How to Paint Peaceful Stream in Oils
In this oil painting class you will learn how to paint a peaceful stream hidden between the trees.
During the lesson, you will learn how to :
1) Show a stream snaking through the landscape
2) Create depth in a scene without lots of natural distance
3) Show water gushing around the rocks in the stream
4) and lots more…
Excellent class, thank you Nolan.
Lightly sketch in the main parts of the scene. Watercolour pencil works well for this purpose.
Mix the colours you will need for the trees and ground. Prepare midtones, highlights, and shadow tones.
Roughly spread your dark green colour as an underpainting around the trees shapes in the upper part of the painting. Over that, create an interesting textured background by applying some dabs and dashes of the next lightest green to suggest some foliage.
Background – Ground
Beginning with your darkest ground colour, block in the ground areas in the foreground. Add more dark to the paint if necessary. Move on to applying the lighter browns. In the upper background, brush on some rough patches of ground in various tones.
Background – Grass painting
Scrub in the grass tones between and on the ground colours. Note the brush stroke Nolan uses to effect grasses.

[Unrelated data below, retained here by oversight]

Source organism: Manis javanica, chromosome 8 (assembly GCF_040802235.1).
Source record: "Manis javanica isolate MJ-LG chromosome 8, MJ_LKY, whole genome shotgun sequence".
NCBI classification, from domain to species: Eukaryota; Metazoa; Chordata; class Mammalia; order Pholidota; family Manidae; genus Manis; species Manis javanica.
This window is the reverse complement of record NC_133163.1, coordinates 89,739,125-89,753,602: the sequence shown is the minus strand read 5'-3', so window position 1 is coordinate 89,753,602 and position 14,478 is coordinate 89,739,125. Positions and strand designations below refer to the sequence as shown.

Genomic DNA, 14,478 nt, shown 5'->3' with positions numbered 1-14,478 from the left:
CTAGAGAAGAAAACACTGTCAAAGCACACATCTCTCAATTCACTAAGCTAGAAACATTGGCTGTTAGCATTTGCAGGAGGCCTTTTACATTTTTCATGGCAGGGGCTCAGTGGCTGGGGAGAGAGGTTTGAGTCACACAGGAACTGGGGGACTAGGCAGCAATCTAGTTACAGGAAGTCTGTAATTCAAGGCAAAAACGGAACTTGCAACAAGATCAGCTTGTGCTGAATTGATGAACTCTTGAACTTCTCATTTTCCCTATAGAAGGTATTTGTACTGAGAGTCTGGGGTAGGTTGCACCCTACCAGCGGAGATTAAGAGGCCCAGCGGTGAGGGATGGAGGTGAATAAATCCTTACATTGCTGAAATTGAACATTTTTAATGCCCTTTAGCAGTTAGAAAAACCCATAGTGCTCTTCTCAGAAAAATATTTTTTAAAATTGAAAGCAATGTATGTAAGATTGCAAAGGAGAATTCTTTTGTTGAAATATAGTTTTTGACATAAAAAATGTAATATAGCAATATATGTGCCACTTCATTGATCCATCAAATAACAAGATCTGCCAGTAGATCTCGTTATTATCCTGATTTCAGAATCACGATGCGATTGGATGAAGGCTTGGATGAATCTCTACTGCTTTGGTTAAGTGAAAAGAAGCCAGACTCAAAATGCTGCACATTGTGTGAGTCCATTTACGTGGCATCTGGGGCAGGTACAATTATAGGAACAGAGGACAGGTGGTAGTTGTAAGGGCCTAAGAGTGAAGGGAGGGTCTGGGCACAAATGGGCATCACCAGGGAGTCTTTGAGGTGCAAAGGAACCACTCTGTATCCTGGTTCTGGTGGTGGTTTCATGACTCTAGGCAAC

Begin to use darker colours as you move forward. Change your brush stroke as you begin adding bush shapes. Using a dabbing motion, use lighter tones to build up texture in the bushes. Create lots of contrast in front and very-low contrast off in the distance.
Trees - Colour mixing
Mix your tree tones for midtones, highlights, and shadows. Slowly thin down your paint as you will need it to flow over previously painted spots.
Use your darkest tree colour to block in the silhouette of the trees. Add in some smaller trees in the distance. Now apply the midtone tree color as your highlight using Nolan's technique with a rigger brush to create texture. Continue by adding branches, complete with highlights.
Leaves - Colour mixing
Use your preferred method to transfer the template to the canvas. Cover the leaf and ladybug with a product such as Clear Cover to protect them before painting the background.
Leaves - Painting
Use Nolan's tapping technique to apply leaves to the trees in the background, then add highlights.
Thin the tree paint. Use the darkest tone to fill in the outside bottom edge of the tree. Then paint in the mid-tone and highlight colours. Roughly blend them together to give the bark effect.
Create a bit of texture on the embankment to the left of the tree.
Using your remaining colours, squiggle on those that are reflecting onto the water. Be sure the correct colours are reflecting in the appropriate places. Now use short vertical strokes to make the water look shiny, then use horizontal strokes to make the water appear to be flowing. Apply a light tone to edge off your water with ripples.
Fill in the remaining foreground with your darkest green. Flick out some grasses with a hardware brush. Add highlights. End by creating some individual blades of grass with Nolan's technique of using no paint.
There are many tips in this lesson. One, in particular, is Nolan's demonstration of how to make a “chisel point” when loading your paint brush. It can be used for drawing small lines, such as tree branches and twigs.
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